>Yesterday, Ghana Telecom came to install broadband here in my house. The whole thing was quite simple since a phoneline had been installed last week. The process was tidious though since it started in the beginning of december, but I shouldn’t complain…because now I felt so utterly good!
I couldn’t really put words to why I felt so glad, until my friend A said that with the broadband, it was like I now have a real home here in Ghana. Obviously for us twenty-somethings Internet=home. And that is exactly it! It’s homey to be able to read Dagens Nyheter or The Economist for breakfast, to check in with my bank from home and update my facebook status with stuff like “having tea and checking emails at home”. Not to mention writing this from my dinner table listening to some muzac instead from a sweaty Internet cafe.
The cost for installing Internet here is about USD 100 and then there’s a monthly fee of USD 60 for a 256 kbps speed broadband. This is equal to what many people here take home as their monthly wage. I know a guy who makes USD 80 a month for working six days a week in a supermarket, for instance. Internet access more than anything highlights the gaps between people. And countries.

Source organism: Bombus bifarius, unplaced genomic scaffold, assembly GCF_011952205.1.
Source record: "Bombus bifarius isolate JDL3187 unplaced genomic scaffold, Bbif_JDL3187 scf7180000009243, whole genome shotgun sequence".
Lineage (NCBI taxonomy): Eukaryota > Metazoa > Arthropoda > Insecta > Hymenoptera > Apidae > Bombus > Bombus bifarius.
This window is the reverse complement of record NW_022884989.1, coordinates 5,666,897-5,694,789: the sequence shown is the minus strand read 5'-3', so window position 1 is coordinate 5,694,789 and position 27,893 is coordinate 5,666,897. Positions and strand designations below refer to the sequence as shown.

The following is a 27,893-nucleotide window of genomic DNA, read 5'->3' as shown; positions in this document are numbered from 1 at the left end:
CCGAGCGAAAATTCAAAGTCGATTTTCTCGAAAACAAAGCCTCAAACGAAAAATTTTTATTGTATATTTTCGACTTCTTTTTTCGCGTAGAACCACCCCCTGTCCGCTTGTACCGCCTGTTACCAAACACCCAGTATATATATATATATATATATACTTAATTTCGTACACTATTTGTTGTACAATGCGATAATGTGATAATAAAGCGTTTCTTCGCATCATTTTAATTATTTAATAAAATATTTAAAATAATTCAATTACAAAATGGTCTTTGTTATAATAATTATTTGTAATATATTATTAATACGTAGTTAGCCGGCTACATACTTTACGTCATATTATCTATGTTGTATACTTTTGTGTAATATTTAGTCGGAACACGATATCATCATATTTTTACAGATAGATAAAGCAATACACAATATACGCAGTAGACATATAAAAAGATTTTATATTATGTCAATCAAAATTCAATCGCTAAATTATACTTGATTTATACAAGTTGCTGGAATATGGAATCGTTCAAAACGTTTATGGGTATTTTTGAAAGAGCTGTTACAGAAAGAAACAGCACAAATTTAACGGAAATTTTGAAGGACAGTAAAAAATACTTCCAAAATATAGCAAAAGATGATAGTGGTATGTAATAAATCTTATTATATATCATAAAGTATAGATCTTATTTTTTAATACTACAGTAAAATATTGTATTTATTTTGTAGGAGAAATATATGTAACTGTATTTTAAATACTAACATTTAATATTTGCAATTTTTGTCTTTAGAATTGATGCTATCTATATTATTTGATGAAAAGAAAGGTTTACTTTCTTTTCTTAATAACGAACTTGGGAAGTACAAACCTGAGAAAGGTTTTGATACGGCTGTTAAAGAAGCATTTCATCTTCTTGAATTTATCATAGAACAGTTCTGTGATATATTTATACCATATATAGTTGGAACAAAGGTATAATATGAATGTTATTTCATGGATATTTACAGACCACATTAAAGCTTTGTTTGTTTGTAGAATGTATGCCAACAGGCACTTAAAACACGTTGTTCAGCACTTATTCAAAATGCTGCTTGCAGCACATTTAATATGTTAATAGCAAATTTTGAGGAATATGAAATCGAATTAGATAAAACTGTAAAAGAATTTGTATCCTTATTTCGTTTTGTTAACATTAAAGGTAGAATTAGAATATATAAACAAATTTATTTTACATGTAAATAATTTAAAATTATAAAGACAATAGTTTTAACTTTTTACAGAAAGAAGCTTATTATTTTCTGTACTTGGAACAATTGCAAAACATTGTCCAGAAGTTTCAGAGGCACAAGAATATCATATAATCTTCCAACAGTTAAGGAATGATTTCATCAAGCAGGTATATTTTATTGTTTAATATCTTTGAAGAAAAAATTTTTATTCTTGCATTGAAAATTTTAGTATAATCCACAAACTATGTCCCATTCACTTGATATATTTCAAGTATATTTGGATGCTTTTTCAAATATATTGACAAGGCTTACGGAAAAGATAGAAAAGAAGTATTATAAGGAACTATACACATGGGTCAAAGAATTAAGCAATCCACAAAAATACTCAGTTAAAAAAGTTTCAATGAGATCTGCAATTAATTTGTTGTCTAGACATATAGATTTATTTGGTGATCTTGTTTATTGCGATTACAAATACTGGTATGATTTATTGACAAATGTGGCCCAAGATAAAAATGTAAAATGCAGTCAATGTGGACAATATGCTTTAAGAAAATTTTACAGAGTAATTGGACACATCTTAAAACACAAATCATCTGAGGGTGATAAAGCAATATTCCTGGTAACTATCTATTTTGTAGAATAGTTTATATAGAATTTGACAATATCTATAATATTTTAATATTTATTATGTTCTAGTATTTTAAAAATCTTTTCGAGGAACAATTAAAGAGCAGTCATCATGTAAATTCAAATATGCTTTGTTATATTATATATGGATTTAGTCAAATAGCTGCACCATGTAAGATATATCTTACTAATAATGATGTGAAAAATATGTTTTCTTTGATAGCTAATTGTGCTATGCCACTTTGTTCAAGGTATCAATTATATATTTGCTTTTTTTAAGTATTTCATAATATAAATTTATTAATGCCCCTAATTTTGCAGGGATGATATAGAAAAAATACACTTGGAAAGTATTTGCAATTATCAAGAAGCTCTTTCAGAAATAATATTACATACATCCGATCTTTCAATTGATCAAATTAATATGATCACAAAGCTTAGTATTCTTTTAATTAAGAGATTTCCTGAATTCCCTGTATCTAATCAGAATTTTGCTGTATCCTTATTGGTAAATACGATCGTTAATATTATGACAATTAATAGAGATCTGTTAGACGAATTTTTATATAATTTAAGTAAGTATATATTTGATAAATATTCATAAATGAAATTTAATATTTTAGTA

Four years ago Sweden had 756 Internet users per 1000 inhabitants (isn’t that something!) compared to Ghana’s 17 per 1000, calculated with the help of gapminder. According to the OECD which continously compare global communication prices Sweden had the cheapest broadband in 2006. Later this year the same organization is hosting a meeting on the Future of the Internet Economy. When talking about development, many hope that Africa will skip the step of laying cables and go straight for the wireless, and hence maybe become a player in the future OECD has in mind. However as of now, the guy in the supermarket can barely afford going to a cafe for Internet and even rich expats like myself can’t afford wireless Internet.